Prime Minister Modi’s visit to my home city of London last week is a reminder that in the race to build a world of better education, few places compare with India for the scale of the challenge and the ambition.
The Indian Prime Minister has rightly highlighted the problem of India’s “acute skills shortage”, and how this is hampering the pace of economic growth and undermining international competitiveness.
There are a number of reasons for this. Traditional rote-learning, for centuries the teaching style of choice, where students regurgitate knowledge, is increasingly out of sync with workplaces that value emotional intelligence and interpersonal skills. Team-building, conflict resolution, empathy, leadership, resilience – this is the stuff of the successful 21st century worker; but it is not the stuff that schools are sufficiently good at teaching.
The Pearson India team recently published our annual Voice Of The Teacher survey. They found that 57% of Indian teachers consider their students insufficiently prepared for employment on completing school. Three quarters of teachers want greater industry input into course content – a theme I also heard loud and clear when the Pearson board visited India last month. The full report has some fascinating insights on the state of play in Indian education.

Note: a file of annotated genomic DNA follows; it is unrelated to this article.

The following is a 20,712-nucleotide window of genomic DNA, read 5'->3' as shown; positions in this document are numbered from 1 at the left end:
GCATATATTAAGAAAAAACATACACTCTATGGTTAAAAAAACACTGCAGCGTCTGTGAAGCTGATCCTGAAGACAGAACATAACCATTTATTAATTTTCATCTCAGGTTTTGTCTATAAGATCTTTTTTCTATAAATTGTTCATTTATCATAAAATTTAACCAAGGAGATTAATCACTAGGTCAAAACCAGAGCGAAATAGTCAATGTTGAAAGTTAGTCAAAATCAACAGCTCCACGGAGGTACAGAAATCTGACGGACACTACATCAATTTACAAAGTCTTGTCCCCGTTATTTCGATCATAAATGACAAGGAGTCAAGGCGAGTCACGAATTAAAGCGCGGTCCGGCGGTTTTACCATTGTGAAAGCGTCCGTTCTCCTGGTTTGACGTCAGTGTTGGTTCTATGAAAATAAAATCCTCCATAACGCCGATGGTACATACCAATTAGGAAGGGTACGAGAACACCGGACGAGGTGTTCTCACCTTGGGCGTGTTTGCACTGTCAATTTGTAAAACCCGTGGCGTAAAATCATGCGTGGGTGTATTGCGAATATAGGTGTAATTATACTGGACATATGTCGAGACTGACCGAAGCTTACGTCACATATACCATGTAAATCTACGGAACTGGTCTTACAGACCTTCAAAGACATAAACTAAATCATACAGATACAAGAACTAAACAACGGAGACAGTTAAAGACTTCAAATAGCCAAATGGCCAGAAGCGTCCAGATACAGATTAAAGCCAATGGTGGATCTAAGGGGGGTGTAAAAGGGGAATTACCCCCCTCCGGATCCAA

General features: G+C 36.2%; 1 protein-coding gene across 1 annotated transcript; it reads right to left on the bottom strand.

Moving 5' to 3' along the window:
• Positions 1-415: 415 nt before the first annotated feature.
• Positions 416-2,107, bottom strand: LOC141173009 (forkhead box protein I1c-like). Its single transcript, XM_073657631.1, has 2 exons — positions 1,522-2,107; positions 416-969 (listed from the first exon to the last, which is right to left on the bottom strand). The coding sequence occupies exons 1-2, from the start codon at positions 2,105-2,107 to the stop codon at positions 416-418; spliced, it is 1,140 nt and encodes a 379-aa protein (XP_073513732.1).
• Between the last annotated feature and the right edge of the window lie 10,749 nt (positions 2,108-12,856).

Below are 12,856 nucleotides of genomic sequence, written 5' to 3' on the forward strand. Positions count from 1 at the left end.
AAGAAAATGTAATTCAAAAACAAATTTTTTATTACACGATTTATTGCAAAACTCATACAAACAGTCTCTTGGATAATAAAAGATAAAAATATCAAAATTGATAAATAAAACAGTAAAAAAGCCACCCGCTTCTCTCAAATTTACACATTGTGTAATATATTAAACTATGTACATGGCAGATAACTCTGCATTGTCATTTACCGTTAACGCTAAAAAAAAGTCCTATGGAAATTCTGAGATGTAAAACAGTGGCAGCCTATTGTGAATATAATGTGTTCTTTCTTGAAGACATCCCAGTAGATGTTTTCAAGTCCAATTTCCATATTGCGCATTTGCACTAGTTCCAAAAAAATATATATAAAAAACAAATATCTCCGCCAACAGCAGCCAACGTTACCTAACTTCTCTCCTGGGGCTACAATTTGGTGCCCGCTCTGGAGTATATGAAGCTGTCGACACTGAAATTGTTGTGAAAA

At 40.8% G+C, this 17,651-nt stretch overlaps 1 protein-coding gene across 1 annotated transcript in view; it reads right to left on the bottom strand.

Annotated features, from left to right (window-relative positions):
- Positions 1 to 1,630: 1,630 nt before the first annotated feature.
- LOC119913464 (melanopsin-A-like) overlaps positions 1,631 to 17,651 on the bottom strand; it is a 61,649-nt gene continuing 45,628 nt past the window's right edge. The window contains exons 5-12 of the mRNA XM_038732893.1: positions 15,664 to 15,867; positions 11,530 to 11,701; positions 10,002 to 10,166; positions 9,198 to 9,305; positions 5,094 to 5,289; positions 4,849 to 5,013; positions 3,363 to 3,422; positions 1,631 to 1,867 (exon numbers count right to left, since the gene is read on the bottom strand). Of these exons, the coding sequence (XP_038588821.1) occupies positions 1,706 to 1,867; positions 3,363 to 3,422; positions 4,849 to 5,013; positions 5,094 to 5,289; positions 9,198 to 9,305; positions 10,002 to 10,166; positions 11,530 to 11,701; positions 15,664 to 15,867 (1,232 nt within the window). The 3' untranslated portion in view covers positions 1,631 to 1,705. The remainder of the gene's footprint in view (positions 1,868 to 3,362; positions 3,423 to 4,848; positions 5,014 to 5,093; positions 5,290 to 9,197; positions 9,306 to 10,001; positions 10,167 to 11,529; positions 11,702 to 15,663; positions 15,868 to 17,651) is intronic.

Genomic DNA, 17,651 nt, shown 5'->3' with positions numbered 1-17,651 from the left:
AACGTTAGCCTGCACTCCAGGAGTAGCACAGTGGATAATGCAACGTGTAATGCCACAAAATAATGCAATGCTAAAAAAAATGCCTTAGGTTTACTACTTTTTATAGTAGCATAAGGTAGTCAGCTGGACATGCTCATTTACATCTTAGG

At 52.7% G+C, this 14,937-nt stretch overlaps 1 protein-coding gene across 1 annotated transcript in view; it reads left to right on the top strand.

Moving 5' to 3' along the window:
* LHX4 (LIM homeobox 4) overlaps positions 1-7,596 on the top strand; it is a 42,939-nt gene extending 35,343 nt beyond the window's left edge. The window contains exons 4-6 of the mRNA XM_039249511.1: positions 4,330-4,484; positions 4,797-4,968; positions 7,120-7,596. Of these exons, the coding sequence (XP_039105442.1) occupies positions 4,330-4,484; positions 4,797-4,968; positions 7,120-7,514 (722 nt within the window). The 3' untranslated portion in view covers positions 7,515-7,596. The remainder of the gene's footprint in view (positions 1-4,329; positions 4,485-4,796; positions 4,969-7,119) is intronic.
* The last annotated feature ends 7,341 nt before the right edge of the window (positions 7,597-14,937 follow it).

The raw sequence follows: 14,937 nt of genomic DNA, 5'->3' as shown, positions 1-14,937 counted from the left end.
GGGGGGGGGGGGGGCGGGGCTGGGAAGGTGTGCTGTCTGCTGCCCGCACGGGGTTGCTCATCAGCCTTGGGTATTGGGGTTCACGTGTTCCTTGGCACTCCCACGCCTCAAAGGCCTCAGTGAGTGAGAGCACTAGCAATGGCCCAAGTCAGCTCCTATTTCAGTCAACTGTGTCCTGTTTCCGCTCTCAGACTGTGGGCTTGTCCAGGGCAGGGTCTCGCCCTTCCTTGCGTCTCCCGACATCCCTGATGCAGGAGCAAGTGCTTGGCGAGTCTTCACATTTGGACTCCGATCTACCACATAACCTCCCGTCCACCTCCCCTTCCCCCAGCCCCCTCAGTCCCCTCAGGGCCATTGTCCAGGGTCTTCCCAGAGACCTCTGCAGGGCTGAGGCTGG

Yet the infrastructure is there to make big improvements. Technology lets us learn what we want, when we want, at the pace we want. It can give us instant feedback and tell us where an individual – I – am going wrong and what I need to do to progress. And most importantly of all, it can do this for billions more people than the traditional classroom can. Not just access to learning - but also progress.
This skills challenge is not one of those great, intractable global issues. Solutions shouldn’t be hard to come by. It will require closer collaboration between educators, and employers. Nobody knows better than employers what sort of skills are needed for the workforce, and nobody knows better than teachers how to impart these skills onto young people. Governments need to put in place structures and incentives which encourage this collaboration.
Then there's the education providers like Pearson. We also have a vital role to play, through businesses we own like IndiaCan, which runs over 100 career coaching centres across India. My colleague Leah Jewell’s blog explains how we’ve helped 10,000 young people achieve their first taste of employment; people often left behind and let down by education when they were younger. Better employment outcomes are perhaps the ultimate measures of educational efficacy.
Free market forces and government policies may determine unemployment levels, but with the right education, nobody ever need be unemployable. I hope India continues to think outside the box when it comes to skilling up its population.
Get it right, and we all win: the school leaver gets the job, businesses get their talent, and a nation continues to lift itself up.
This article was originally published on LinkedIn.